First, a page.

U.S. natural gas prices could very well be looking at a volatile year in 2019.

While U.S. dry gas production is soaring, natural gas demand is also growing, most notably as a global fuel source with exports to Mexico and through liquefaction terminals on the Gulf Coast and East Coast consuming more and more gas each month.

What do these developments mean for natural gas supply, demand, storage and price? 

Several important developments emerged in 2018. First, natural gas dry production in the Lower 48 repeatedly set new records on a daily, weekly and monthly basis. In every month but December, production levels set a new record, usually by a wide margin. This allowed the U.S. to build its position as the world’s top producer of natural gas.

Second, from a demand perspective, fuel switching in the electric power sector was less affected by price than in prior years. During summer 2018, natural gas prices remained above the levels that traditionally had incentivized power generators to switch to coal operations. But the switching didn’t occur last year, and gas demand remained strong even at higher price levels. In short, gas-generated power has become more inelastic as it relates to competing fuels, particularly coal.

Third, higher and steady prices in summer 2018 affected the pace of injections of natural gas into storage during the summer. End-of-summer inventory levels were 13% below the five-year average and their lowest since 2002. As fall began, however, those low inventories led to another effect: increased volatility.

Top Natural Gas Price Trends in 2019

As we look to 2019, OPIS PointLogic has several key questions we will be asking:

These are important issues to watch on a national and regional basis. For price volatility, OPIS PointLogic will be watching both Henry Hub and the regional markets, which are affected differently by the forces driving the natural gas industry. The Northeast and West Texas are now the centers of production in the Lower 48, with the Southeast and Midcontinent largely relegated as demand centers. The Rocky Mountains are facing mounting pressure on production without much systemic demand growth, while the Western market’s view on natural gas dependency looks tenuous at best.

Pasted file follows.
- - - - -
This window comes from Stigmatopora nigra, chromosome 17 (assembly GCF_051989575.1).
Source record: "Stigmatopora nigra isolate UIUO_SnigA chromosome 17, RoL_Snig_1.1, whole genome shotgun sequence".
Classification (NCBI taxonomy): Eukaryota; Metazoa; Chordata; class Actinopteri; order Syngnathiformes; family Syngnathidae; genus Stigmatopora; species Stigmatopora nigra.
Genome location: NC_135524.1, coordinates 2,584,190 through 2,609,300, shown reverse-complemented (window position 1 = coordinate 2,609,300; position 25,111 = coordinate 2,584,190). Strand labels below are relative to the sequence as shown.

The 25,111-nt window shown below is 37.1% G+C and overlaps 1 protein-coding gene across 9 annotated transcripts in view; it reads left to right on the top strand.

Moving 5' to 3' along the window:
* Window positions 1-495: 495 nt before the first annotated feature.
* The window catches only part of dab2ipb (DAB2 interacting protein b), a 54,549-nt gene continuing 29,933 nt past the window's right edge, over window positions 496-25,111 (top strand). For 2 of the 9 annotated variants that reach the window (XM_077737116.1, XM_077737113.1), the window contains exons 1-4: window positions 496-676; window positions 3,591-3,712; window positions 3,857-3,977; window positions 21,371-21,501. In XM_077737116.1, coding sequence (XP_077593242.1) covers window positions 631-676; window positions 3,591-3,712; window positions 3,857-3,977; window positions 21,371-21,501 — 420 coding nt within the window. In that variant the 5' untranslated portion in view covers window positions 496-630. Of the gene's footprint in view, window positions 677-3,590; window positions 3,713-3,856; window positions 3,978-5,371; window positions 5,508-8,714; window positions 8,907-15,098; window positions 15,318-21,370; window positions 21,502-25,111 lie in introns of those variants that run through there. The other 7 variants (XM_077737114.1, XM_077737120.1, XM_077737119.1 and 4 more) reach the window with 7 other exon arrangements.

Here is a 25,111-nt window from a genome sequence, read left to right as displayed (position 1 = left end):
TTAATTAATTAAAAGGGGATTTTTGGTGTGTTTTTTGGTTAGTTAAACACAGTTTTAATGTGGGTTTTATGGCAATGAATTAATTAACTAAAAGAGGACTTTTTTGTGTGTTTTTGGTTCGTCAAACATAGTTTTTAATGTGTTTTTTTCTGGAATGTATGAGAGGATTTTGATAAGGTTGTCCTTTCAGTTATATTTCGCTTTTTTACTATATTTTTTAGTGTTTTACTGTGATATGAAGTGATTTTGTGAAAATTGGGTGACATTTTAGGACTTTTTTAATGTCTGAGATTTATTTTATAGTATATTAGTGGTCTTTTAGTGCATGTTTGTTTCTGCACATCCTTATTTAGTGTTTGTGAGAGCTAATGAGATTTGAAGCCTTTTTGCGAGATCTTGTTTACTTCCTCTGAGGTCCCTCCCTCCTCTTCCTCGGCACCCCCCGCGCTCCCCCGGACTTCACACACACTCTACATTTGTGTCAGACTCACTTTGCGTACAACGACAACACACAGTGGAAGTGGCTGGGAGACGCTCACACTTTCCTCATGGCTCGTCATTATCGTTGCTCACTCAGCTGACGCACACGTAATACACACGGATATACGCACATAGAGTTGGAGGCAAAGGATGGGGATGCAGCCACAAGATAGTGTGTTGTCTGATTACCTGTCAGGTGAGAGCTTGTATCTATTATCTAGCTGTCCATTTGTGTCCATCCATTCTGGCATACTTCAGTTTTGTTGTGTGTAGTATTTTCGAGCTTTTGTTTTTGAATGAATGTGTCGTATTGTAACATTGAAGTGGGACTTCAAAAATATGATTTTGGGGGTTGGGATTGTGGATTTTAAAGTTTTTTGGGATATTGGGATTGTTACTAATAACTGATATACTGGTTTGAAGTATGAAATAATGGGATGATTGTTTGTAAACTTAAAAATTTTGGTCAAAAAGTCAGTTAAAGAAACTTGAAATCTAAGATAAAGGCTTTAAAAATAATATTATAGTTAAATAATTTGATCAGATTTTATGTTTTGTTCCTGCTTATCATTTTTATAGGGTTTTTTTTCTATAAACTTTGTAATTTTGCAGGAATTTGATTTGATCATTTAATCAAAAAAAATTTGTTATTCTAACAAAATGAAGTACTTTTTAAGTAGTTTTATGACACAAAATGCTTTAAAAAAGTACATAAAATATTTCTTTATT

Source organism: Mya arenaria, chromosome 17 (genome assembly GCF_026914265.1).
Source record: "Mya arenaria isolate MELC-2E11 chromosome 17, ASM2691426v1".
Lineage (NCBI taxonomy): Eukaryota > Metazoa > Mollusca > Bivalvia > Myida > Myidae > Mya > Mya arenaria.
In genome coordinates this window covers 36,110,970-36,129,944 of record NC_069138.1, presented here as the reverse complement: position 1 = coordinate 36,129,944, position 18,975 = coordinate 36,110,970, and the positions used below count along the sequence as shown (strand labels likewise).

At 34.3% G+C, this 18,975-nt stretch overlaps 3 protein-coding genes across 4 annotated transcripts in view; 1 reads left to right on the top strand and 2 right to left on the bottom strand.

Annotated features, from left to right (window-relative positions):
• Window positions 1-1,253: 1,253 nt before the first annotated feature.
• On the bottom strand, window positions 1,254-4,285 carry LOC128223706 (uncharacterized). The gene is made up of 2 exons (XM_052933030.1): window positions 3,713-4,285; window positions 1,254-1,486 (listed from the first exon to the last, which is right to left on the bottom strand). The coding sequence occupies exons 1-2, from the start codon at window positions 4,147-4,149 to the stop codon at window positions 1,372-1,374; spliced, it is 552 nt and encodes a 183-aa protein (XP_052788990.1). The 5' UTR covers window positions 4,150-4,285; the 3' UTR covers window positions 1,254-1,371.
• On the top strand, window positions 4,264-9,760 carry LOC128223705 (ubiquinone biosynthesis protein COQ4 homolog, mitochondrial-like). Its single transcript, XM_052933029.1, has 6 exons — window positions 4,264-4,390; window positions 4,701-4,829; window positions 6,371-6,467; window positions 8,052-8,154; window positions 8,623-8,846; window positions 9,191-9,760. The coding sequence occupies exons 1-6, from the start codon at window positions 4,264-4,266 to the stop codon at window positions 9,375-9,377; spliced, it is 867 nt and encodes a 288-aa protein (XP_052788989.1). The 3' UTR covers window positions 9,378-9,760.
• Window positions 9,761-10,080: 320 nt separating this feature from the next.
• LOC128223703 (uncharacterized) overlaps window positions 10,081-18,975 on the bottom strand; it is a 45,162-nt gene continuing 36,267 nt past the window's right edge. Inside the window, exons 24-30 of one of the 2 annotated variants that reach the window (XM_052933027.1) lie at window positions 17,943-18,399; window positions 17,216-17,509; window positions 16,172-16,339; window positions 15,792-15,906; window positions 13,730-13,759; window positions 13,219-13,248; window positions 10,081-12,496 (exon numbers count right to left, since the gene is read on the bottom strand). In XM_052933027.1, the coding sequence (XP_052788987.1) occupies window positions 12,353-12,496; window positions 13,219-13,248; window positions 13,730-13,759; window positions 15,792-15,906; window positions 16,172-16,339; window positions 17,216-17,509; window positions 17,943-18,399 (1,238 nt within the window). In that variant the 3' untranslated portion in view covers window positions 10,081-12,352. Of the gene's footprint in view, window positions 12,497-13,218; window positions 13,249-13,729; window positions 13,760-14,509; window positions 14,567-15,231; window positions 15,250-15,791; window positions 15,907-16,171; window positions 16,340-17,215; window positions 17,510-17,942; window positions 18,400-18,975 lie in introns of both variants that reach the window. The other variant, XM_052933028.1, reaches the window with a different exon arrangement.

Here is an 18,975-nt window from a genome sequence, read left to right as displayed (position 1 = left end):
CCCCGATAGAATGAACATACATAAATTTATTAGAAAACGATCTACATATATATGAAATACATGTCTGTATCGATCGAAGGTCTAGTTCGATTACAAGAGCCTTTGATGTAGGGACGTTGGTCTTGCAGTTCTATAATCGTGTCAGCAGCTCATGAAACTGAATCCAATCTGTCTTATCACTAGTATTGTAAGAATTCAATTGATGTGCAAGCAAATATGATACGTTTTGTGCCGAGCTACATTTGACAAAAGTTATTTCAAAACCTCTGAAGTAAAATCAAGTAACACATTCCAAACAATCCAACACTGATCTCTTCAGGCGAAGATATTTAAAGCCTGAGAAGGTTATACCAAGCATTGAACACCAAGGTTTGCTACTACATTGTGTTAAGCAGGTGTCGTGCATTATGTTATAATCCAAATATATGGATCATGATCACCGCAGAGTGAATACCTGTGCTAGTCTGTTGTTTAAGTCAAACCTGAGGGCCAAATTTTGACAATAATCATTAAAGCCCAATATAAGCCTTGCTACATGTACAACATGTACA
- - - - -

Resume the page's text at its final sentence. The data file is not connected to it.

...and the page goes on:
Below are some key issues that our regional analysts will be following this year.



Natural gas storage inventories in the U.S. Lower 48 have been 20%-25% below normal for almost all of 2018, despite record U.S. natural gas production.

OPIS PointLogic, tracking natural gas storage, notes that firm contract commitments for that storage are exhibiting patterns that were not expected several years ago.

Much can be learned about market sentiment by looking at firm storage contract commitment trends. (more…)

My colleagues and I are excited to organize and attend the North American Export Coal & Gas Summit on October 9-11 in San Francisco. It is unique among North American energy conferences in that the sole focus is the export markets for coal and natural gas. The timing is auspicious. Coal exports have been exceedingly strong, and the development of the export LNG market is one of the most compelling subjects on the global energy scene.


A decade ago, something dramatic — and largely unanticipated — began to emerge in the US natural gas industry. At the time, we dubbed it the “Shale Gale.” (more…)

U.S. natural gas exports to Mexico are growing. Exports were a record 4.2 billion cubic feet per day (Bcf/d) in 2017, or more than twice the level in 2013.

Growth will continue. OPIS PointLogic is forecasting that exports will rise to 4.6 Bcf/d this year. And yet, Mexico holds much more potential as a natural gas destination than the current exports are providing.

What’s holding it back? Infrastructure.


Thanks to record natural gas production and growing production capacity for liquefied natural gas (LNG), the United States is becoming a global player in natural gas markets. 


As summer 2017 wound down, the U.S. Northeast experienced record natural gas production output and depressed consumption.

This set the stage for recently expanded pipeline routes to make their mark on the Lower 48 market.